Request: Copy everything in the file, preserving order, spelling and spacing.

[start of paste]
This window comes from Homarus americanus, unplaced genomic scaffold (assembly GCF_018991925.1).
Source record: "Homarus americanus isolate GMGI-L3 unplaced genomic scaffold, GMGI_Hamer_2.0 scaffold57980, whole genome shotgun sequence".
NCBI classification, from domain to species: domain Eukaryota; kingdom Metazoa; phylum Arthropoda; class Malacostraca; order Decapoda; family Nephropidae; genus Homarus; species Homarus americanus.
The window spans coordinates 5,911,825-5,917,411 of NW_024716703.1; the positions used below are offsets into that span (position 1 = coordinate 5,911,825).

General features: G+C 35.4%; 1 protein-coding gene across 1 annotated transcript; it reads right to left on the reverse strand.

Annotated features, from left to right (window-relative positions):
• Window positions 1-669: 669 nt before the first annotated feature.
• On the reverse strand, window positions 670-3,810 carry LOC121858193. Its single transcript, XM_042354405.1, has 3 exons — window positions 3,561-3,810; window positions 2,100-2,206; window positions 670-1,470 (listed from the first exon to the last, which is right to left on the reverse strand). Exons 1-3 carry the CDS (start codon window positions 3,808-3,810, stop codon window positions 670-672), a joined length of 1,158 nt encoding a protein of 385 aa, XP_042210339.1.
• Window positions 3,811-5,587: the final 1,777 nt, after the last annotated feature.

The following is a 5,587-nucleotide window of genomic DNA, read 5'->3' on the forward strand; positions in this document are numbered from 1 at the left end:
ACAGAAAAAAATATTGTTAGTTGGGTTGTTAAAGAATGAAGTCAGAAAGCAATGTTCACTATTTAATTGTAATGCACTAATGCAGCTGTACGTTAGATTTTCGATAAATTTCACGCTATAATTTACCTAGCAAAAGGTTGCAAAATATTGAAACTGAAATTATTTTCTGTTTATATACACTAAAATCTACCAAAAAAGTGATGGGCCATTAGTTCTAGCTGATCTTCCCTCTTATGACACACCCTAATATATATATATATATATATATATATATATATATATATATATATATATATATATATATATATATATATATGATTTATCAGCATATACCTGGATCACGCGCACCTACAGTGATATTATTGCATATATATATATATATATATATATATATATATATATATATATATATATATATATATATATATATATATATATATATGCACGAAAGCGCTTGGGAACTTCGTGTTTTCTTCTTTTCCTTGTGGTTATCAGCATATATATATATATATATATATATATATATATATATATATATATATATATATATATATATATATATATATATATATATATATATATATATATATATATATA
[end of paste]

This window comes from Homarus americanus, unplaced genomic scaffold (assembly GCF_018991925.1).
Source record: "Homarus americanus isolate GMGI-L3 unplaced genomic scaffold, GMGI_Hamer_2.0 scaffold57980, whole genome shotgun sequence".
NCBI classification, from domain to species: domain Eukaryota; kingdom Metazoa; phylum Arthropoda; class Malacostraca; order Decapoda; family Nephropidae; genus Homarus; species Homarus americanus.
The window spans coordinates 5,911,825-5,917,411 of NW_024716703.1; the positions used below are offsets into that span (position 1 = coordinate 5,911,825).

General features: G+C 35.4%; 1 protein-coding gene across 1 annotated transcript; it reads right to left on the reverse strand.

Annotated features, from left to right (window-relative positions):
• Window positions 1-669: 669 nt before the first annotated feature.
• On the reverse strand, window positions 670-3,810 carry LOC121858193. Its single transcript, XM_042354405.1, has 3 exons — window positions 3,561-3,810; window positions 2,100-2,206; window positions 670-1,470 (listed from the first exon to the last, which is right to left on the reverse strand). Exons 1-3 carry the CDS (start codon window positions 3,808-3,810, stop codon window positions 670-672), a joined length of 1,158 nt encoding a protein of 385 aa, XP_042210339.1.
• Window positions 3,811-5,587: the final 1,777 nt, after the last annotated feature.

The following is a 5,587-nucleotide window of genomic DNA, read 5'->3' on the forward strand; positions in this document are numbered from 1 at the left end:
ACAGAAAAAAATATTGTTAGTTGGGTTGTTAAAGAATGAAGTCAGAAAGCAATGTTCACTATTTAATTGTAATGCACTAATGCAGCTGTACGTTAGATTTTCGATAAATTTCACGCTATAATTTACCTAGCAAAAGGTTGCAAAATATTGAAACTGAAATTATTTTCTGTTTATATACACTAAAATCTACCAAAAAAGTGATGGGCCATTAGTTCTAGCTGATCTTCCCTCTTATGACACACCCTAATATATATATATATATATATATATATATATATATATATATATATATATATATATATATATATATATATATGATTTATCAGCATATACCTGGATCACGCGCACCTACAGTGATATTATTGCATATATATATATATATATATATATATATATATATATATATATATATATATATATATATATATATATATATATATATGCACGAAAGCGCTTGGGAACTTCGTGTTTTCTTCTTTTCCTTGTGGTTATCAGCATATATATATATATATATATATATATATATATATATATATATATATATATATATATATATATATATATATATATATATATATATATATATATATATATATA